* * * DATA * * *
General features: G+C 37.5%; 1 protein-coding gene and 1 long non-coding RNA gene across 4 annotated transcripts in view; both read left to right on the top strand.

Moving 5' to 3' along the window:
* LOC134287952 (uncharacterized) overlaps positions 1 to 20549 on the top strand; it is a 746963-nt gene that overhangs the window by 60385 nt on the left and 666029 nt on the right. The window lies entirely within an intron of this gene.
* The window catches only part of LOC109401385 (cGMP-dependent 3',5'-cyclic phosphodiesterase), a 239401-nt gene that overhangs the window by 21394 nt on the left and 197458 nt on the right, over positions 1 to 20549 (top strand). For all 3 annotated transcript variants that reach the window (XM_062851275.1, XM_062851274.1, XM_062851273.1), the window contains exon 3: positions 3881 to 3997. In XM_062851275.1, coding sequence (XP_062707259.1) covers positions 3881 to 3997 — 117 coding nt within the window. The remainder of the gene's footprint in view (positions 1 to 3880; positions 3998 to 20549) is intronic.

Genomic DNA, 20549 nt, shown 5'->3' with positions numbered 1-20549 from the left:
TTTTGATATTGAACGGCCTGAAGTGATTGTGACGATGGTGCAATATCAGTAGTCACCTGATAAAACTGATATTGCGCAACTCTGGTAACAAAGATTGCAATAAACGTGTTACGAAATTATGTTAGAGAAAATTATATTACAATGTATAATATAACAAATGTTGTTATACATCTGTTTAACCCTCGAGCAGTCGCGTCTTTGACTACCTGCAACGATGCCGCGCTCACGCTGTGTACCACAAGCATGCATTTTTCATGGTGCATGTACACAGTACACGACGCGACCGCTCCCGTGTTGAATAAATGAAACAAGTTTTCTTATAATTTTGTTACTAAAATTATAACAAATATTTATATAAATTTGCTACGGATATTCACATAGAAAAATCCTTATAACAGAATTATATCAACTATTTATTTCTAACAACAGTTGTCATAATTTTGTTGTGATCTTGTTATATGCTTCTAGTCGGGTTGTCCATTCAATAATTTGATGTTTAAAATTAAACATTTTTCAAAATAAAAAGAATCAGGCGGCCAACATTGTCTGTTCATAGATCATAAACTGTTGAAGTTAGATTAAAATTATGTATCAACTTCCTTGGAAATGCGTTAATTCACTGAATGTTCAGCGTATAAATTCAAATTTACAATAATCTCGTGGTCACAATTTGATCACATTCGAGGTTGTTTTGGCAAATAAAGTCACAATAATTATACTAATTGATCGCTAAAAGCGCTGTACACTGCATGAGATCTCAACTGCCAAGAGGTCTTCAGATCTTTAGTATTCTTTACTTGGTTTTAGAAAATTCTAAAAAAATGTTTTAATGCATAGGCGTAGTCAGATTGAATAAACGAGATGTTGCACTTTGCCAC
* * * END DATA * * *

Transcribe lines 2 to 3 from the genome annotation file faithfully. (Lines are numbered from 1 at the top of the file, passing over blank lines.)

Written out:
Moving 5' to 3' along the window:
* LOC134287952 (uncharacterized) overlaps positions 1 to 20549 on the top strand; it is a 746963-nt gene that overhangs the window by 60385 nt on the left and 666029 nt on the right. The window lies entirely within an intron of this gene.